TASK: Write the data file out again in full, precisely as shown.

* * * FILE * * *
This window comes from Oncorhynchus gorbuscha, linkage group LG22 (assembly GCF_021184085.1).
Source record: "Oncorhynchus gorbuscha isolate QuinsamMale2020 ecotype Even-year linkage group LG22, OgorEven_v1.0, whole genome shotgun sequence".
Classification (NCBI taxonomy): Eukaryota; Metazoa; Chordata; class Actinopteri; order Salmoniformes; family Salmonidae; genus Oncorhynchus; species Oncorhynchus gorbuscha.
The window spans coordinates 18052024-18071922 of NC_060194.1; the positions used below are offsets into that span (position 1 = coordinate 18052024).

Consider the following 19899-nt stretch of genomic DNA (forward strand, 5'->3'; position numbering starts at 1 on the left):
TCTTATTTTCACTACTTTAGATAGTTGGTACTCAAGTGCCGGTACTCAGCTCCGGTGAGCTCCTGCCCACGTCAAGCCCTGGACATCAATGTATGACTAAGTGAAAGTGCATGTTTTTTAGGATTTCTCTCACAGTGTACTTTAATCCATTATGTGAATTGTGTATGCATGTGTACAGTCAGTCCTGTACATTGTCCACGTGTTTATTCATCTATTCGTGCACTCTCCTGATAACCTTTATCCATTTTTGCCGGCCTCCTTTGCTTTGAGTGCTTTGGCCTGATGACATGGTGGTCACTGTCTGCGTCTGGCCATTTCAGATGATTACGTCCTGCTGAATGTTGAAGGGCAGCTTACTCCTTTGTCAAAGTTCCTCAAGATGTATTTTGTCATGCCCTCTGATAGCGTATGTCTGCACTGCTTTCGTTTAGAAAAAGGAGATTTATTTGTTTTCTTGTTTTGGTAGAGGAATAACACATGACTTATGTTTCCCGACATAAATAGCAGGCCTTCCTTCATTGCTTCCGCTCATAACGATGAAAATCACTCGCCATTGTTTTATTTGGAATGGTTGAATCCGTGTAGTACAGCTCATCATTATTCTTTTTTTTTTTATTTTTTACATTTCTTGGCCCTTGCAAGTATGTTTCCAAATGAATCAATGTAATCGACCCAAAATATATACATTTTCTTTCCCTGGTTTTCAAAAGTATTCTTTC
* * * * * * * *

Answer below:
This window comes from Oncorhynchus gorbuscha, linkage group LG22 (assembly GCF_021184085.1).
Source record: "Oncorhynchus gorbuscha isolate QuinsamMale2020 ecotype Even-year linkage group LG22, OgorEven_v1.0, whole genome shotgun sequence".
Classification (NCBI taxonomy): Eukaryota; Metazoa; Chordata; class Actinopteri; order Salmoniformes; family Salmonidae; genus Oncorhynchus; species Oncorhynchus gorbuscha.
The window spans coordinates 18052024-18071922 of NC_060194.1; the positions used below are offsets into that span (position 1 = coordinate 18052024).

Consider the following 19899-nt stretch of genomic DNA (forward strand, 5'->3'; position numbering starts at 1 on the left):
TCTTATTTTCACTACTTTAGATAGTTGGTACTCAAGTGCCGGTACTCAGCTCCGGTGAGCTCCTGCCCACGTCAAGCCCTGGACATCAATGTATGACTAAGTGAAAGTGCATGTTTTTTAGGATTTCTCTCACAGTGTACTTTAATCCATTATGTGAATTGTGTATGCATGTGTACAGTCAGTCCTGTACATTGTCCACGTGTTTATTCATCTATTCGTGCACTCTCCTGATAACCTTTATCCATTTTTGCCGGCCTCCTTTGCTTTGAGTGCTTTGGCCTGATGACATGGTGGTCACTGTCTGCGTCTGGCCATTTCAGATGATTACGTCCTGCTGAATGTTGAAGGGCAGCTTACTCCTTTGTCAAAGTTCCTCAAGATGTATTTTGTCATGCCCTCTGATAGCGTATGTCTGCACTGCTTTCGTTTAGAAAAAGGAGATTTATTTGTTTTCTTGTTTTGGTAGAGGAATAACACATGACTTATGTTTCCCGACATAAATAGCAGGCCTTCCTTCATTGCTTCCGCTCATAACGATGAAAATCACTCGCCATTGTTTTATTTGGAATGGTTGAATCCGTGTAGTACAGCTCATCATTATTCTTTTTTTTTTTATTTTTTACATTTCTTGGCCCTTGCAAGTATGTTTCCAAATGAATCAATGTAATCGACCCAAAATATATACATTTTCTTTCCCTGGTTTTCAAAAGTATTCTTTC